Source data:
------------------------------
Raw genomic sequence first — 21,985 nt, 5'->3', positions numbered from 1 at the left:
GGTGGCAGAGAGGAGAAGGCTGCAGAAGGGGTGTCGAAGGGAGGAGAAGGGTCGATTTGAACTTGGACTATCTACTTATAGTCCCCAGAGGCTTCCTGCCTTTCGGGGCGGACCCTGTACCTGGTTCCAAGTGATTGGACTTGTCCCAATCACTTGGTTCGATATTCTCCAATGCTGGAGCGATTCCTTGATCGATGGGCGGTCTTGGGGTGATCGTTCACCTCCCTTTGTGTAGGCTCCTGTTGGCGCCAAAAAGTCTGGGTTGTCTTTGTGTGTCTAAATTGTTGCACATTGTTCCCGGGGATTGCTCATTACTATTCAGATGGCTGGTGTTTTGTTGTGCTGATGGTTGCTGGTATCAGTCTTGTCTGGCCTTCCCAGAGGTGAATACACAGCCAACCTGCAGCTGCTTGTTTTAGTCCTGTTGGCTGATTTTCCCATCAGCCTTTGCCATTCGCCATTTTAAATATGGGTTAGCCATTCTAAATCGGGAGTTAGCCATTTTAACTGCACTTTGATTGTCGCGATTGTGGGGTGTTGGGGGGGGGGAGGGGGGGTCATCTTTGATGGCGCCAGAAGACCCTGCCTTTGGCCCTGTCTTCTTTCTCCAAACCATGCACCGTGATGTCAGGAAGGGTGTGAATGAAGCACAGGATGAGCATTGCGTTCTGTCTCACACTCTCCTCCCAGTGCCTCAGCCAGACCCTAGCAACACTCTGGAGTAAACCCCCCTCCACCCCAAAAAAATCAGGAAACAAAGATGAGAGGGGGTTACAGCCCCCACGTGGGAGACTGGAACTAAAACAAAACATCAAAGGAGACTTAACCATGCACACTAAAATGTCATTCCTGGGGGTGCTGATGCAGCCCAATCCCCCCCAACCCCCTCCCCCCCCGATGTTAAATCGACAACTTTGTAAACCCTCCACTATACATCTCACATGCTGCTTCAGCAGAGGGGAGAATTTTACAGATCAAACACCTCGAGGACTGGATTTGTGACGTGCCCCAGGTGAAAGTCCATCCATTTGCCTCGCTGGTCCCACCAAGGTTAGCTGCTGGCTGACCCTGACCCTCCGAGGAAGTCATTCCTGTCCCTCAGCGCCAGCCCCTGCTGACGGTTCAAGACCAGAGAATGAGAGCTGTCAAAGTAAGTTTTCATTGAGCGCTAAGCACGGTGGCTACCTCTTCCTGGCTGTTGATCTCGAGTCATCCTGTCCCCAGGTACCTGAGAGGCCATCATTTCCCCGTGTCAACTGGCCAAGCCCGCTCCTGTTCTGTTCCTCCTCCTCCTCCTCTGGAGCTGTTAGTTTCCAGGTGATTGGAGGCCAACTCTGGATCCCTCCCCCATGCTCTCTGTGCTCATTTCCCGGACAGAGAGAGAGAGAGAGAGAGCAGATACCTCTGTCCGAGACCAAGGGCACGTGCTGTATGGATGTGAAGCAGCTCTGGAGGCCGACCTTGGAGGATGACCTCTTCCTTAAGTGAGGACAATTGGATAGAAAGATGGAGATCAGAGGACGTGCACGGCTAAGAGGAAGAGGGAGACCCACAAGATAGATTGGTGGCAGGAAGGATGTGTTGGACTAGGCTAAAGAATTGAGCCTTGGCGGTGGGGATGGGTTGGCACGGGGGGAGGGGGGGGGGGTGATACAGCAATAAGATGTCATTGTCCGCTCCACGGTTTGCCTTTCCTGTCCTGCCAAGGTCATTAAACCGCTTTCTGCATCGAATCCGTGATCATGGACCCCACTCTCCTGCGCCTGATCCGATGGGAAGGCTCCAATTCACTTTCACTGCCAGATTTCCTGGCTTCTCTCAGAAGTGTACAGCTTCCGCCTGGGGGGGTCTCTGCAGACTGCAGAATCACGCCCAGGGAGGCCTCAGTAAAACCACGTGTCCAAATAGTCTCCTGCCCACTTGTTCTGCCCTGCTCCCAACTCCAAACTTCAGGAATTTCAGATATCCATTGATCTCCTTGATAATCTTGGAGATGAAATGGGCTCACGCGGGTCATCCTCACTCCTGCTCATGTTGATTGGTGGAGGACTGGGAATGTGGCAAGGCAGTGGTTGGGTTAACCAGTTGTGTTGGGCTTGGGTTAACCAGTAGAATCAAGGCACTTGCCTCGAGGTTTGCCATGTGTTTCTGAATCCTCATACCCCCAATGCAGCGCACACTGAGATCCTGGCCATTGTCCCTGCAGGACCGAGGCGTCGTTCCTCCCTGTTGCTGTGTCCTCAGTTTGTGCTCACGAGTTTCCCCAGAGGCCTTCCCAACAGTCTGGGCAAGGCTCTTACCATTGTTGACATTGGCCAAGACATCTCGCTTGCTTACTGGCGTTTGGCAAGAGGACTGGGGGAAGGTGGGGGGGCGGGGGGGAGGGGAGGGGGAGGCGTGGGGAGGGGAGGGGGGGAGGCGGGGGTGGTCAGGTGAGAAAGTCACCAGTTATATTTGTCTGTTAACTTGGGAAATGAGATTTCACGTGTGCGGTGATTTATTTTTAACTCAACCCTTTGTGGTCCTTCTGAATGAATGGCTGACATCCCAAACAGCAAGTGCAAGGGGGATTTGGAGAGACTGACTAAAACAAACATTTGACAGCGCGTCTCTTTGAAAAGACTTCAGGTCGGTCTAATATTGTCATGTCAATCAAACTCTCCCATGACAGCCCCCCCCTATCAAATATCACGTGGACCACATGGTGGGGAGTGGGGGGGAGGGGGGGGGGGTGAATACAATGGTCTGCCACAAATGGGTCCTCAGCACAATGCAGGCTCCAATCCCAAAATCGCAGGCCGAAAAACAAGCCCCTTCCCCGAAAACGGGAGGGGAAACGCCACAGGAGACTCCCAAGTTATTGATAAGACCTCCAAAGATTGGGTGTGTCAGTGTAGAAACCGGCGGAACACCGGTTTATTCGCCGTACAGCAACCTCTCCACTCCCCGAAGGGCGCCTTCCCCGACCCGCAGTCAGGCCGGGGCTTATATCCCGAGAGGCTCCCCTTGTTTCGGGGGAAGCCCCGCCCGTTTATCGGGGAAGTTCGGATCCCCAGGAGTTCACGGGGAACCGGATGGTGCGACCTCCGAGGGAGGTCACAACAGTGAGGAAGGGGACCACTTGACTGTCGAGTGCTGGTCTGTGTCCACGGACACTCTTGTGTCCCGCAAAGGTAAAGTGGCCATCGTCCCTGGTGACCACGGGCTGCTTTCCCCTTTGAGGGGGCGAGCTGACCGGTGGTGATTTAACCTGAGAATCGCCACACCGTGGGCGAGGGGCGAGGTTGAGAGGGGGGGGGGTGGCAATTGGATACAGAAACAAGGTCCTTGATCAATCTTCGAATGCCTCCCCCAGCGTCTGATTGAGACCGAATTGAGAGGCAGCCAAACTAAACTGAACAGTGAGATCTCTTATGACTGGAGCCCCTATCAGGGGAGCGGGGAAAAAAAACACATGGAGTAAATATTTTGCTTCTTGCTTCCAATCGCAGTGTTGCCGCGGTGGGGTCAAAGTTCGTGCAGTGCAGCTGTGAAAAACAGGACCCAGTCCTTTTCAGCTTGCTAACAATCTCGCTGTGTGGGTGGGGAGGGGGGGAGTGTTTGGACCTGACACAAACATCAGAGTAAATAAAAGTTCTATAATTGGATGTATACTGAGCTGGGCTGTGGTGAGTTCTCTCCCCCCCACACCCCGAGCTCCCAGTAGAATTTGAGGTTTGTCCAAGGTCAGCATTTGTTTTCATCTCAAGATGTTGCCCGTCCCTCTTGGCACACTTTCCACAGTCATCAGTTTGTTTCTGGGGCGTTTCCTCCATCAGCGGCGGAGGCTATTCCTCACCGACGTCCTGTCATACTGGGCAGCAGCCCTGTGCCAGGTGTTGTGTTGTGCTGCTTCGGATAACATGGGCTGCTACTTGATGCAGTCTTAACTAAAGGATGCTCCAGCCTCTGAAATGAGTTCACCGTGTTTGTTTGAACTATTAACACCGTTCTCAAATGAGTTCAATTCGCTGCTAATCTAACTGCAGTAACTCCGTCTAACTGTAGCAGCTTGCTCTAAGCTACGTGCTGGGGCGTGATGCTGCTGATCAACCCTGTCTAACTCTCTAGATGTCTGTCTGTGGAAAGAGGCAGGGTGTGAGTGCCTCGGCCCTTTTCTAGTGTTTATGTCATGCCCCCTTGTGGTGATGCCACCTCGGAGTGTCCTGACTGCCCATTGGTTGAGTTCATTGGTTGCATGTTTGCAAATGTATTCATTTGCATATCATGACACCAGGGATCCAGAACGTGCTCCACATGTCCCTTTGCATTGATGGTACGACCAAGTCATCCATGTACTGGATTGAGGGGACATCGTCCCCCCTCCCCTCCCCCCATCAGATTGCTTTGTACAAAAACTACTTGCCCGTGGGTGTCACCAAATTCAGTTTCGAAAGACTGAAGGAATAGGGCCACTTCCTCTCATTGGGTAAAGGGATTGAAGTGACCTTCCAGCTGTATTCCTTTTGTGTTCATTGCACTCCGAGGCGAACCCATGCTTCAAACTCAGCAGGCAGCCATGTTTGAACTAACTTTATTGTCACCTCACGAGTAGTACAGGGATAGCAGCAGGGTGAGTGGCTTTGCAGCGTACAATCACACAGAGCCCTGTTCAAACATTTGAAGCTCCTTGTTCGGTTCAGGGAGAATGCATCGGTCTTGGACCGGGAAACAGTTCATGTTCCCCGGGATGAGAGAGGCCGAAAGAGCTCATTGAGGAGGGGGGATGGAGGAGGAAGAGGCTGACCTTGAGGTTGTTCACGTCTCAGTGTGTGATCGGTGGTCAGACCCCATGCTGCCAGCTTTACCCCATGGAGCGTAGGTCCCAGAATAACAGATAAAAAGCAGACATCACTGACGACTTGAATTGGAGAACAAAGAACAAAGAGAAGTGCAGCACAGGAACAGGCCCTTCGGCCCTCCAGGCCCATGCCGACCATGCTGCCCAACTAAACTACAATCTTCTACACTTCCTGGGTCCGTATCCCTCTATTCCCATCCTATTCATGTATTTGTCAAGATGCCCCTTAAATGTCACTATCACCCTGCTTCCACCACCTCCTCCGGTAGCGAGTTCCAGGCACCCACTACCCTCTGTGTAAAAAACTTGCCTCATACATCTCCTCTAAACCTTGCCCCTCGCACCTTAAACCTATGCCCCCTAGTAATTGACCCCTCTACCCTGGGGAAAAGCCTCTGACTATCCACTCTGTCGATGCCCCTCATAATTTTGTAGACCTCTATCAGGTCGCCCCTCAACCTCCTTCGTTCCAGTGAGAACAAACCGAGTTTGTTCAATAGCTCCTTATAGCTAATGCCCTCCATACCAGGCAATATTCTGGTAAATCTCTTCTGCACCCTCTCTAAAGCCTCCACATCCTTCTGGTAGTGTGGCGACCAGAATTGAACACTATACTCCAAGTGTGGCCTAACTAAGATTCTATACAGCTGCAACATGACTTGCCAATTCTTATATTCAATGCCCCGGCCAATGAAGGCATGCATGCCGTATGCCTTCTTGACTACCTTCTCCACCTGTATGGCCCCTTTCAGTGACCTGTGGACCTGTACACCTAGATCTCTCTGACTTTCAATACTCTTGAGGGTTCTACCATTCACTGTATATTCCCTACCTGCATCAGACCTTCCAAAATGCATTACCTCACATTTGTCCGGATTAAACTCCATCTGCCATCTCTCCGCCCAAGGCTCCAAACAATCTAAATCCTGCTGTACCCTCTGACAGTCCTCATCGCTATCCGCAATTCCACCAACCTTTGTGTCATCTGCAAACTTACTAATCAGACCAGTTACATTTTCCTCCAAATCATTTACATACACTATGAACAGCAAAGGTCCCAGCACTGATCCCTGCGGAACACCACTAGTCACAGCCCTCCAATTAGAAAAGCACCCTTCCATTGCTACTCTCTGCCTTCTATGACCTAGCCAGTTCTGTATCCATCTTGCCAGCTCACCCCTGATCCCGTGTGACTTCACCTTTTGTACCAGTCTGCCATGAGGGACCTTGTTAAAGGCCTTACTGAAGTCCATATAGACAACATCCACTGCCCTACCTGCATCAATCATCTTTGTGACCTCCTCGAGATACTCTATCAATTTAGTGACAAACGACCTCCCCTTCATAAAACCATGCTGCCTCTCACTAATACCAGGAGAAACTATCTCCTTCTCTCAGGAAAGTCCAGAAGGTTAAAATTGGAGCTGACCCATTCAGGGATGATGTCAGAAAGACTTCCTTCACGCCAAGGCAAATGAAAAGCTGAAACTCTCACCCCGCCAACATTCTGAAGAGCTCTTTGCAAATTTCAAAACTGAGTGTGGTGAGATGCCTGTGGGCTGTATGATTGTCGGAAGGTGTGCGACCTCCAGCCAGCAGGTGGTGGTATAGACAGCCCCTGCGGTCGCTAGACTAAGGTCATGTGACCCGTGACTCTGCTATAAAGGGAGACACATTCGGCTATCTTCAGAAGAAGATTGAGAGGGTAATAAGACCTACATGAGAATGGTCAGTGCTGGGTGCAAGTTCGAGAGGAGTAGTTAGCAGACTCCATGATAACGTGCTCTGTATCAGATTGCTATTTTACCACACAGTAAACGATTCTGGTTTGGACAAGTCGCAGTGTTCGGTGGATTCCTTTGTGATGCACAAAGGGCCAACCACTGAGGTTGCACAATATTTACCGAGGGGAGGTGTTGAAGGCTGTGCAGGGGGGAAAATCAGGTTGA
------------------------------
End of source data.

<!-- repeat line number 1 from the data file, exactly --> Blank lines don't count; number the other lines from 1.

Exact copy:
Raw genomic sequence first — 21,985 nt, 5'->3', positions numbered from 1 at the left: